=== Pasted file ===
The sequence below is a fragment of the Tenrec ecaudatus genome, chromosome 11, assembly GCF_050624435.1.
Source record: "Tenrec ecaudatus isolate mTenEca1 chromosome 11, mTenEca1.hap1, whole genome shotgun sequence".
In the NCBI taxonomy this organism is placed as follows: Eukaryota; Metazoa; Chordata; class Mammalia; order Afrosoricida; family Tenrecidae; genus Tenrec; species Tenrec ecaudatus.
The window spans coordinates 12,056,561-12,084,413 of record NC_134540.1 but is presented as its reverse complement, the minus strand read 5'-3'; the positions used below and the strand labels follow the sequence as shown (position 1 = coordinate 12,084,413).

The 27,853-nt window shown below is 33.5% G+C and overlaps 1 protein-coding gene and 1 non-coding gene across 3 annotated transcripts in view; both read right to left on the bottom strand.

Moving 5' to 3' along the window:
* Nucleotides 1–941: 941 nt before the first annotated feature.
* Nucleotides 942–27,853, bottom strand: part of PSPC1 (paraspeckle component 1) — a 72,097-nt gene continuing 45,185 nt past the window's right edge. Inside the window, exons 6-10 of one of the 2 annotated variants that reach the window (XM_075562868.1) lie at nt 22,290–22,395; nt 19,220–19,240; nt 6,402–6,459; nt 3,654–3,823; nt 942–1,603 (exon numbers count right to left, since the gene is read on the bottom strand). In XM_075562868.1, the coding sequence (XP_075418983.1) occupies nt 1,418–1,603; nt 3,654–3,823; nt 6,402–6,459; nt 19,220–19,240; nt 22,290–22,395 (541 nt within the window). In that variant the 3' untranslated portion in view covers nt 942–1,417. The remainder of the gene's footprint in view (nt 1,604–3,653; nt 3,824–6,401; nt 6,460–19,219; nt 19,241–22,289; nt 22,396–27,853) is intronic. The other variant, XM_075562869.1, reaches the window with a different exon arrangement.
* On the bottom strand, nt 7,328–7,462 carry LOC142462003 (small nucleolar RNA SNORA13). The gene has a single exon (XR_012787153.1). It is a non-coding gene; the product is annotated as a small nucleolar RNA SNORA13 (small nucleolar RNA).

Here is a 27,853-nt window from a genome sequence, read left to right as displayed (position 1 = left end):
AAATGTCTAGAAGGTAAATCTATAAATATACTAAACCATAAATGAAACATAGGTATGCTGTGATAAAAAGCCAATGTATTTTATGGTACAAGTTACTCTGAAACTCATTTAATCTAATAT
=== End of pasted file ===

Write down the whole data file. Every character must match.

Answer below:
The sequence below is a fragment of the Tenrec ecaudatus genome, chromosome 11, assembly GCF_050624435.1.
Source record: "Tenrec ecaudatus isolate mTenEca1 chromosome 11, mTenEca1.hap1, whole genome shotgun sequence".
In the NCBI taxonomy this organism is placed as follows: Eukaryota; Metazoa; Chordata; class Mammalia; order Afrosoricida; family Tenrecidae; genus Tenrec; species Tenrec ecaudatus.
The window spans coordinates 12,056,561-12,084,413 of record NC_134540.1 but is presented as its reverse complement, the minus strand read 5'-3'; the positions used below and the strand labels follow the sequence as shown (position 1 = coordinate 12,084,413).

The 27,853-nt window shown below is 33.5% G+C and overlaps 1 protein-coding gene and 1 non-coding gene across 3 annotated transcripts in view; both read right to left on the bottom strand.

Moving 5' to 3' along the window:
* Nucleotides 1–941: 941 nt before the first annotated feature.
* Nucleotides 942–27,853, bottom strand: part of PSPC1 (paraspeckle component 1) — a 72,097-nt gene continuing 45,185 nt past the window's right edge. Inside the window, exons 6-10 of one of the 2 annotated variants that reach the window (XM_075562868.1) lie at nt 22,290–22,395; nt 19,220–19,240; nt 6,402–6,459; nt 3,654–3,823; nt 942–1,603 (exon numbers count right to left, since the gene is read on the bottom strand). In XM_075562868.1, the coding sequence (XP_075418983.1) occupies nt 1,418–1,603; nt 3,654–3,823; nt 6,402–6,459; nt 19,220–19,240; nt 22,290–22,395 (541 nt within the window). In that variant the 3' untranslated portion in view covers nt 942–1,417. The remainder of the gene's footprint in view (nt 1,604–3,653; nt 3,824–6,401; nt 6,460–19,219; nt 19,241–22,289; nt 22,396–27,853) is intronic. The other variant, XM_075562869.1, reaches the window with a different exon arrangement.
* On the bottom strand, nt 7,328–7,462 carry LOC142462003 (small nucleolar RNA SNORA13). The gene has a single exon (XR_012787153.1). It is a non-coding gene; the product is annotated as a small nucleolar RNA SNORA13 (small nucleolar RNA).

Here is a 27,853-nt window from a genome sequence, read left to right as displayed (position 1 = left end):
AAATGTCTAGAAGGTAAATCTATAAATATACTAAACCATAAATGAAACATAGGTATGCTGTGATAAAAAGCCAATGTATTTTATGGTACAAGTTACTCTGAAACTCATTTAATCTAATAT